Eric (Walkey) Gillett was born in Cheshire in 1893, and was privately educated (he went to Radley). During World War One, he was wounded at Ypres. After the war he established himself as a literary critic and also an early film critic, although his principal post was as a senior editor at Collins. In 1932, when he makes his first appearance in the WR, he had been for a while the professor of English Language and Literature at the Raffles University in Singapore. He went on to be a literary critic for The Daily Telegraph, and produced/ edited a stream of anthologies, literary surveys, books about film for adults and children, two biographies, and to appear on 2,000 occasions for the BBC, Radio Luxemburg, Radio Normandie and the Swedish and Dutch networks. He lived in London, but later in Hove, in Flat 4, 29 Brunswick Square (where he made a name for himself locally by leading a successful protest against a plan to build car parks). He married twice, in 1926 and in 1962 (seven years after being widowed); he had a son and daughter (the latter died as an infant). He died on November 8th 1978 at the age of 83.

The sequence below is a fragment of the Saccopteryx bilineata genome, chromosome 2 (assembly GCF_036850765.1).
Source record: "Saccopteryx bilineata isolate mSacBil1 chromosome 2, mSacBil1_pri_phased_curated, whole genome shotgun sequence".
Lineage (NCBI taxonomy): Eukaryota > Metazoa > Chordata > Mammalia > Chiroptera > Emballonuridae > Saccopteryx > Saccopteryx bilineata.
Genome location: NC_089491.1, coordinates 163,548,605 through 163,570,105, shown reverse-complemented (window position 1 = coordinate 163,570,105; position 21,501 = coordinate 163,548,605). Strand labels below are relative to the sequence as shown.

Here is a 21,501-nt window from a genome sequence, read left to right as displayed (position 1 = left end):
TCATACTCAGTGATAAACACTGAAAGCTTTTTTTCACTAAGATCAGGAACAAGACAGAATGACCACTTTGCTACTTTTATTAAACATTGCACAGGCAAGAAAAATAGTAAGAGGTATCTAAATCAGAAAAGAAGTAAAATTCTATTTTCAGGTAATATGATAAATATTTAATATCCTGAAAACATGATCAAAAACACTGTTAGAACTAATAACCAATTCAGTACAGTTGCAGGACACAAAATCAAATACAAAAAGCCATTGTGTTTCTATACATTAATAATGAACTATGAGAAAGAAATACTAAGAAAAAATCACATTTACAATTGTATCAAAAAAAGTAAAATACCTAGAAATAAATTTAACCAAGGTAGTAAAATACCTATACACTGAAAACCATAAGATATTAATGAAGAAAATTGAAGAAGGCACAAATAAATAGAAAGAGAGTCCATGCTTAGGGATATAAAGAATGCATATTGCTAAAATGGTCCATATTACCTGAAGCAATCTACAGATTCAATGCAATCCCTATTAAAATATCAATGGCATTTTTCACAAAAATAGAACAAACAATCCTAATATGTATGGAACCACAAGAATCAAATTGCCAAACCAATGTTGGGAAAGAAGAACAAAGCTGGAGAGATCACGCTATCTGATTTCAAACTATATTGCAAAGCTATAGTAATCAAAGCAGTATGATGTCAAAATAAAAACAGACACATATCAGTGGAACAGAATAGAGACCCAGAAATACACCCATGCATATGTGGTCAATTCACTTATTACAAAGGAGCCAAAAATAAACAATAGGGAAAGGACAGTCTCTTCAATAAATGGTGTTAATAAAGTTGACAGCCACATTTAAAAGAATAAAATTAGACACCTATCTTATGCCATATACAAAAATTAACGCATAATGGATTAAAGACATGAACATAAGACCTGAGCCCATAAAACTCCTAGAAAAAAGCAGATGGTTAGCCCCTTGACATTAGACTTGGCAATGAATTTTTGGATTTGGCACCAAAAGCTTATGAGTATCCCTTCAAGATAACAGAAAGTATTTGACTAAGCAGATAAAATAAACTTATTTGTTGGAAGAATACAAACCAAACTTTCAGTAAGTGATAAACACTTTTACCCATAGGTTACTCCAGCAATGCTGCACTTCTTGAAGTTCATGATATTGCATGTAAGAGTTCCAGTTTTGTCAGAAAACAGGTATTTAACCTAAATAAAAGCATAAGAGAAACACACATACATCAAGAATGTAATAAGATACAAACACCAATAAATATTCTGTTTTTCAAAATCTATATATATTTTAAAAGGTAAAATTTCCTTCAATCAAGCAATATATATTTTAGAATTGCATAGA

His middle name is much mis-spelled as Walker and Walkley.